From the mountainous Black Sea region to the breathtaking Mediterranean and the Aegean Sea, Turkey is filled with incomparable natural wonders, unique manmade structures, and ancient historical sites. Exploring this diverse country is easier than you might expect, what you simply need to realize your dream is join a tour package starting from Fethiye, Cappadocia, Istanbul or any destinations along the coastlines, or travel independently using Turkey’s excellent bus, train and air transport system.
From the North
The North of Turkey’s Black Sea region is far less visited than the southern or western coast, which in itself is part of its charm. Small villages and fairly undeveloped beaches are spread along the coast but one of the most interesting sites lies inland. The UNESCO world heritage site of Hattusas was once the ancient capital of the Hittite Empire during the bronze ages and held significant influence over the majority of Anatolia as well as Northern Syria. Today you can visit the remains of the great city, which still hosts original royal residences, city fortifications and temples, as well as the ornately decorated city gates. The Lions Gate and the Royal Gate are still standing as the old sanctuary of Yazilikaya, which is just a short walk from the border of the ancient city.
Aside from history, the Black Sea region boasts some of the most impressive scenery in the country, with misty valleys, alpine lakes and monasteries carved into sheer cliff faces. The Kackar Mountains offer superb trekking for adventurous travellers, hike between snow capped peaks to ruined castles, abandoned churches and remnants of the previous Georgian Kingdom. The best time to explore is during July and August when the higher elevation provides a little respite from the Southern Mediterranean heat.
To The Southwest
The Turquoise Coast in the southwest of turkey is a region once dominated by Lycian civilisations, frequented by Arab raiders, inhabited by the armies of Alexander the Great, Greeks, Romans, Carians and eventually conquered by the Byzantine Empire and the Ottomans. This stretch of coastline is scattered with ruined cities, burial grounds, and converted historical buildings. Patara, Xanthos and Termessos are among the most impressive of the ancient Lycian cities, while Ephesus, once a capital of Roman Asia, is one of the top sites on the Aegean coast. Here you might prefer to bathe in the mineral rich thermal waters of the ‘Cotton Castle’, Pamukkale and watch the sunset over snow like travertine pools.
The southwestern coastline hosts some of the best beaches in the entire county, such as the Oludeniz beach, where the Blue Lagoon is filled with exotic sea life and colourful corals. The sandy beach sits at the foot of the Father Mountain and as you relax on the warm sand and swim in the clear sea, a continuous stream of paragliders stream by overhead. To get to the most beautiful sights, you will need to leave dry land and sail along the jagged coast. In just one day, you can visit islands occupied by Byzantine ruins, swim in blue caves, snorkel over sea walls and still have time to work on your tan.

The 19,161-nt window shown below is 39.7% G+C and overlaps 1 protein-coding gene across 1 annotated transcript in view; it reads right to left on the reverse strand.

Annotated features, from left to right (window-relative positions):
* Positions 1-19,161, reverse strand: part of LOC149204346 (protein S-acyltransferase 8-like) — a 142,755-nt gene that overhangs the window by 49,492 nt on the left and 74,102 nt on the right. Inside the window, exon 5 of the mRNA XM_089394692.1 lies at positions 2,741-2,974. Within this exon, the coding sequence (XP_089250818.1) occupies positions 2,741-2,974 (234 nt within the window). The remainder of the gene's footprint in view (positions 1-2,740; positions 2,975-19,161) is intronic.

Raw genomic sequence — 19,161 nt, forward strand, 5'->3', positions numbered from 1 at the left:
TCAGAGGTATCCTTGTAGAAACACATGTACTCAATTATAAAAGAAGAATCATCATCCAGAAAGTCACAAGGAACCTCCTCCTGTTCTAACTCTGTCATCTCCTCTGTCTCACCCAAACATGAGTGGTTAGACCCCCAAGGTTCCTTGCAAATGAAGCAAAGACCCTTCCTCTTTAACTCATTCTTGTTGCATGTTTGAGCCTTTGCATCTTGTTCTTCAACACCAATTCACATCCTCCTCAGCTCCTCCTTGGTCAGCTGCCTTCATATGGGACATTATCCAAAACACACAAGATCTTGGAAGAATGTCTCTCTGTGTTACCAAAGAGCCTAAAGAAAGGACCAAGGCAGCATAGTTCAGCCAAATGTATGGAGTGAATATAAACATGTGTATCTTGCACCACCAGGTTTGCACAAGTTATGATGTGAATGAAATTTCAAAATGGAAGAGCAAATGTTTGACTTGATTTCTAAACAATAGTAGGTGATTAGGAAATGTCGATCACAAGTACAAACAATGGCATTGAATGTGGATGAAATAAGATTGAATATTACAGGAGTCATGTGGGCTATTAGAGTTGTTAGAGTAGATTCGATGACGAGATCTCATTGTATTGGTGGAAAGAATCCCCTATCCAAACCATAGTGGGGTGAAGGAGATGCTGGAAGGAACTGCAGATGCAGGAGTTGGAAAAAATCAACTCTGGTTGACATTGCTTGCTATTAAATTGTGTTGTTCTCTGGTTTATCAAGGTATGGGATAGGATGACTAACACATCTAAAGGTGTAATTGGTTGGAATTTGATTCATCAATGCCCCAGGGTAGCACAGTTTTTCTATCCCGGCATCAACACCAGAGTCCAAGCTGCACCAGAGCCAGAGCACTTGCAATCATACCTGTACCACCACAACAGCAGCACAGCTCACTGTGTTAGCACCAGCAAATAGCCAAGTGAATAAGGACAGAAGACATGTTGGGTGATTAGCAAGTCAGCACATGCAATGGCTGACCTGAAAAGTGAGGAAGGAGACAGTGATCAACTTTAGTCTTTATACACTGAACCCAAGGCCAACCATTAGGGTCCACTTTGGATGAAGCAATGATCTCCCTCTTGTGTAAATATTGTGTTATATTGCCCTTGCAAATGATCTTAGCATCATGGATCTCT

To The East
This is by far the least explored region of Turkey where only the most adventurous of travelers can claim to have visited the UNESCO protected Ghost City of Ani. Once a rival to Constantinople on the Silk Road trading route, this mysterious city was also known as ‘The City of One Thousand and One Churches’ and briefly served as the Armenian Capital. Ransacked by attacking armies and raids and caught up in a militarized ‘no-man’s-land’ in the 19th to 20th century, this ancient city has lost its former glory and nowadays an eerie atmosphere hangs over the forgotten sight.
Back to the Centre
In the centre of the Anatolian region is the moonscape known as the ‘Land Of Beautiful Horses’, Cappadocia. The region flaunts deep valleys and rural villages situated between volcanic rock slopes. It is without a doubt one of the highlights of Turkey tour. Perfect for adventurous folks who can explore the dry landscapes and lush pastures by foot, quad bike, jeep or by horseback, just at the original Silk Road travelers used to. Visit Selime Monastery, converted to a caravanserai, where weary tradesmen would spend the night before continuing on their journeys east or west. Or, go underground and explore the extensive tunnels of 8 level cave-cities with mysterious doors that open only from the inside.
The Cappadocia region has been used as sanctuary throughout the centuries, by Early Christians who carved their churches into the rock during times of persecution and hermit monks who sought peace and isolation in excavated homes inside of 15m high Fairy Chimneys. Civilisations have even laid in wait inside the Stone Age cave homes as Arabian armies plundered the region.
Nowadays you can find your own sanctuary in the luxury rooms of converted cave hotels or find tranquility at the panoramic viewpoint from Uchisar Castle. You could even end your Turkish adventure with a scenic flight by Hot Air Balloon over the famous Lunar Landscape as the sun rises over central Turkey.
Article Submitted By Community Writer